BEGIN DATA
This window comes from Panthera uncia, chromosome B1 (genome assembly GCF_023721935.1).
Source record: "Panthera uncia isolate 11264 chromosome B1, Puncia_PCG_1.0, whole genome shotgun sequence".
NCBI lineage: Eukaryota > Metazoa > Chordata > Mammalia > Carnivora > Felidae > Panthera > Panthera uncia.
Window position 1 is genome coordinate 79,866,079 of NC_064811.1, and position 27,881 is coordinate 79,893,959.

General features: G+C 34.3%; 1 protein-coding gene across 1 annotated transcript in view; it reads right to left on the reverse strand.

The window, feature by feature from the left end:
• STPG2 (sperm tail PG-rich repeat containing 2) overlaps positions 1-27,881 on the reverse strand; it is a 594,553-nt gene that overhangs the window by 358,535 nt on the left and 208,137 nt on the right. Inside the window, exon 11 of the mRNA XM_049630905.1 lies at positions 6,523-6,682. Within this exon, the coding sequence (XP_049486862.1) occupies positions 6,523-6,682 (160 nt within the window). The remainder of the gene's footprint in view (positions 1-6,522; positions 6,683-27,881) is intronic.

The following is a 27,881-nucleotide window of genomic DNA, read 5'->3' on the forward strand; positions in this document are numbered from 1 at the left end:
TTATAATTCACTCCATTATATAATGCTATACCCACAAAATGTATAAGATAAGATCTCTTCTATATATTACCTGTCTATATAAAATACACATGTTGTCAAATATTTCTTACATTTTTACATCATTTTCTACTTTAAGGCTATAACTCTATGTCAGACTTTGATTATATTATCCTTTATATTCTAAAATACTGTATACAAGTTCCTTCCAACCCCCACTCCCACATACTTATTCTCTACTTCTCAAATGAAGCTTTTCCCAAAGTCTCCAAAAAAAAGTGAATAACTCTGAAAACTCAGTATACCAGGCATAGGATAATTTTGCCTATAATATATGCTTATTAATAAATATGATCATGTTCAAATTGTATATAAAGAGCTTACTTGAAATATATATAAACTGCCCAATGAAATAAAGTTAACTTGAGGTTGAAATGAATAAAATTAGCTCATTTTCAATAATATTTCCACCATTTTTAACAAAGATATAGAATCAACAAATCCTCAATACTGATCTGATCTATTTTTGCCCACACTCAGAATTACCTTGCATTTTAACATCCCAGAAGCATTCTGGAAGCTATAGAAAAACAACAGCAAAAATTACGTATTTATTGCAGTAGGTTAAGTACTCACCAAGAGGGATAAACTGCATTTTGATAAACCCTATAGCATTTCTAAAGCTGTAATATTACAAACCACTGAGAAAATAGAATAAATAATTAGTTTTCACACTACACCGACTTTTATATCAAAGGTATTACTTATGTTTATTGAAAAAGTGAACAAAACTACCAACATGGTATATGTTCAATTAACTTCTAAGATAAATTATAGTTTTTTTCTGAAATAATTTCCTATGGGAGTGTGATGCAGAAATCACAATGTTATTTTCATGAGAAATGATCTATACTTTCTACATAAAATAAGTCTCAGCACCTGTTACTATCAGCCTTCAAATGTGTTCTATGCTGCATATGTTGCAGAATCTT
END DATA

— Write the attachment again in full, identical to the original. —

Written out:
This window comes from Panthera uncia, chromosome B1 (genome assembly GCF_023721935.1).
Source record: "Panthera uncia isolate 11264 chromosome B1, Puncia_PCG_1.0, whole genome shotgun sequence".
NCBI lineage: Eukaryota > Metazoa > Chordata > Mammalia > Carnivora > Felidae > Panthera > Panthera uncia.
Window position 1 is genome coordinate 79,866,079 of NC_064811.1, and position 27,881 is coordinate 79,893,959.

General features: G+C 34.3%; 1 protein-coding gene across 1 annotated transcript in view; it reads right to left on the reverse strand.

The window, feature by feature from the left end:
• STPG2 (sperm tail PG-rich repeat containing 2) overlaps positions 1-27,881 on the reverse strand; it is a 594,553-nt gene that overhangs the window by 358,535 nt on the left and 208,137 nt on the right. Inside the window, exon 11 of the mRNA XM_049630905.1 lies at positions 6,523-6,682. Within this exon, the coding sequence (XP_049486862.1) occupies positions 6,523-6,682 (160 nt within the window). The remainder of the gene's footprint in view (positions 1-6,522; positions 6,683-27,881) is intronic.

The following is a 27,881-nucleotide window of genomic DNA, read 5'->3' on the forward strand; positions in this document are numbered from 1 at the left end:
TTATAATTCACTCCATTATATAATGCTATACCCACAAAATGTATAAGATAAGATCTCTTCTATATATTACCTGTCTATATAAAATACACATGTTGTCAAATATTTCTTACATTTTTACATCATTTTCTACTTTAAGGCTATAACTCTATGTCAGACTTTGATTATATTATCCTTTATATTCTAAAATACTGTATACAAGTTCCTTCCAACCCCCACTCCCACATACTTATTCTCTACTTCTCAAATGAAGCTTTTCCCAAAGTCTCCAAAAAAAAGTGAATAACTCTGAAAACTCAGTATACCAGGCATAGGATAATTTTGCCTATAATATATGCTTATTAATAAATATGATCATGTTCAAATTGTATATAAAGAGCTTACTTGAAATATATATAAACTGCCCAATGAAATAAAGTTAACTTGAGGTTGAAATGAATAAAATTAGCTCATTTTCAATAATATTTCCACCATTTTTAACAAAGATATAGAATCAACAAATCCTCAATACTGATCTGATCTATTTTTGCCCACACTCAGAATTACCTTGCATTTTAACATCCCAGAAGCATTCTGGAAGCTATAGAAAAACAACAGCAAAAATTACGTATTTATTGCAGTAGGTTAAGTACTCACCAAGAGGGATAAACTGCATTTTGATAAACCCTATAGCATTTCTAAAGCTGTAATATTACAAACCACTGAGAAAATAGAATAAATAATTAGTTTTCACACTACACCGACTTTTATATCAAAGGTATTACTTATGTTTATTGAAAAAGTGAACAAAACTACCAACATGGTATATGTTCAATTAACTTCTAAGATAAATTATAGTTTTTTTCTGAAATAATTTCCTATGGGAGTGTGATGCAGAAATCACAATGTTATTTTCATGAGAAATGATCTATACTTTCTACATAAAATAAGTCTCAGCACCTGTTACTATCAGCCTTCAAATGTGTTCTATGCTGCATATGTTGCAGAATCTT